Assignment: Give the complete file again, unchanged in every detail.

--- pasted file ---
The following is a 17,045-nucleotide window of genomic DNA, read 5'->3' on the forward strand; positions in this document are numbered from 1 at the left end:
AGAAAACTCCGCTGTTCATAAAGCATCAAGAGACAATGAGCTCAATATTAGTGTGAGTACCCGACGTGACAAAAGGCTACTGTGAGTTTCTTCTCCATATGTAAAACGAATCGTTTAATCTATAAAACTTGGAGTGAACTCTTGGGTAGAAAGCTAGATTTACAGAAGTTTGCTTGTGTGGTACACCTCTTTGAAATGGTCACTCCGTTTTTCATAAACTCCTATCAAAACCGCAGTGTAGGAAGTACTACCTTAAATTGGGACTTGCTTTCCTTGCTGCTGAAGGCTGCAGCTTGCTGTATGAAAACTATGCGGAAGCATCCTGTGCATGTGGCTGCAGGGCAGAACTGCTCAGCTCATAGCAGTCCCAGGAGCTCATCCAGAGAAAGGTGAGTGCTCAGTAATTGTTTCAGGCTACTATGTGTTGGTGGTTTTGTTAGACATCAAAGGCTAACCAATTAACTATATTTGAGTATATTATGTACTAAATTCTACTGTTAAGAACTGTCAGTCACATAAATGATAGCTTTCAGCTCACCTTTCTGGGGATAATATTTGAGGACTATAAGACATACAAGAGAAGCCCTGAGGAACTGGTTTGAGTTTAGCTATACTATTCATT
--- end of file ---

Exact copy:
The following is a 17,045-nucleotide window of genomic DNA, read 5'->3' on the forward strand; positions in this document are numbered from 1 at the left end:
AGAAAACTCCGCTGTTCATAAAGCATCAAGAGACAATGAGCTCAATATTAGTGTGAGTACCCGACGTGACAAAAGGCTACTGTGAGTTTCTTCTCCATATGTAAAACGAATCGTTTAATCTATAAAACTTGGAGTGAACTCTTGGGTAGAAAGCTAGATTTACAGAAGTTTGCTTGTGTGGTACACCTCTTTGAAATGGTCACTCCGTTTTTCATAAACTCCTATCAAAACCGCAGTGTAGGAAGTACTACCTTAAATTGGGACTTGCTTTCCTTGCTGCTGAAGGCTGCAGCTTGCTGTATGAAAACTATGCGGAAGCATCCTGTGCATGTGGCTGCAGGGCAGAACTGCTCAGCTCATAGCAGTCCCAGGAGCTCATCCAGAGAAAGGTGAGTGCTCAGTAATTGTTTCAGGCTACTATGTGTTGGTGGTTTTGTTAGACATCAAAGGCTAACCAATTAACTATATTTGAGTATATTATGTACTAAATTCTACTGTTAAGAACTGTCAGTCACATAAATGATAGCTTTCAGCTCACCTTTCTGGGGATAATATTTGAGGACTATAAGACATACAAGAGAAGCCCTGAGGAACTGGTTTGAGTTTAGCTATACTATTCATT